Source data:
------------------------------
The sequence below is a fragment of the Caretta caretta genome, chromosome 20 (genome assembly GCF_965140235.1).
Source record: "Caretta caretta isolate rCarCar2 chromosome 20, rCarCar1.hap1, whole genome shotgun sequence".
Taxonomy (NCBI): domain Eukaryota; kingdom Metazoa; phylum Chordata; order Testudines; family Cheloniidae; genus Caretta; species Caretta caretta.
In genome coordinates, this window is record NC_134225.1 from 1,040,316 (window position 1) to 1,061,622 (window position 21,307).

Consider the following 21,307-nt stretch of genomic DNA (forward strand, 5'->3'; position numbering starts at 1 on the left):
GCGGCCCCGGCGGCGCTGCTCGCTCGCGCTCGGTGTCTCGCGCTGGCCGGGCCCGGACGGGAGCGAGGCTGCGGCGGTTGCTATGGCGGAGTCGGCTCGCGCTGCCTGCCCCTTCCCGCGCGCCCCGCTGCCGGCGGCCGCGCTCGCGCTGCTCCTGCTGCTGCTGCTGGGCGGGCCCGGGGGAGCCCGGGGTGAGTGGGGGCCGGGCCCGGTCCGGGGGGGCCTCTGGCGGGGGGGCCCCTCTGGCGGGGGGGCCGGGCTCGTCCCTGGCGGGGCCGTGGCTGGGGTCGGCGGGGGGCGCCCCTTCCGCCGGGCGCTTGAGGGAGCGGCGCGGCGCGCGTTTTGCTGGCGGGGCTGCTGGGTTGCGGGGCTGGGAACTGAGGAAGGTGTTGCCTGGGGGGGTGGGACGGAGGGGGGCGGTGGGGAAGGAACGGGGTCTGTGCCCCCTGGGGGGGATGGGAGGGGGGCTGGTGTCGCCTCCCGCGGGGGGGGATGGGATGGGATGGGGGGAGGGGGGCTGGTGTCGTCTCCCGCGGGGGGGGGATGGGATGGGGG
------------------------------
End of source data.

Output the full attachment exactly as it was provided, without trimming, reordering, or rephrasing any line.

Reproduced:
The sequence below is a fragment of the Caretta caretta genome, chromosome 20 (genome assembly GCF_965140235.1).
Source record: "Caretta caretta isolate rCarCar2 chromosome 20, rCarCar1.hap1, whole genome shotgun sequence".
Taxonomy (NCBI): domain Eukaryota; kingdom Metazoa; phylum Chordata; order Testudines; family Cheloniidae; genus Caretta; species Caretta caretta.
In genome coordinates, this window is record NC_134225.1 from 1,040,316 (window position 1) to 1,061,622 (window position 21,307).

Consider the following 21,307-nt stretch of genomic DNA (forward strand, 5'->3'; position numbering starts at 1 on the left):
GCGGCCCCGGCGGCGCTGCTCGCTCGCGCTCGGTGTCTCGCGCTGGCCGGGCCCGGACGGGAGCGAGGCTGCGGCGGTTGCTATGGCGGAGTCGGCTCGCGCTGCCTGCCCCTTCCCGCGCGCCCCGCTGCCGGCGGCCGCGCTCGCGCTGCTCCTGCTGCTGCTGCTGGGCGGGCCCGGGGGAGCCCGGGGTGAGTGGGGGCCGGGCCCGGTCCGGGGGGGCCTCTGGCGGGGGGGCCCCTCTGGCGGGGGGGCCGGGCTCGTCCCTGGCGGGGCCGTGGCTGGGGTCGGCGGGGGGCGCCCCTTCCGCCGGGCGCTTGAGGGAGCGGCGCGGCGCGCGTTTTGCTGGCGGGGCTGCTGGGTTGCGGGGCTGGGAACTGAGGAAGGTGTTGCCTGGGGGGGTGGGACGGAGGGGGGCGGTGGGGAAGGAACGGGGTCTGTGCCCCCTGGGGGGGATGGGAGGGGGGCTGGTGTCGCCTCCCGCGGGGGGGGATGGGATGGGATGGGGGGAGGGGGGCTGGTGTCGTCTCCCGCGGGGGGGGGATGGGATGGGGG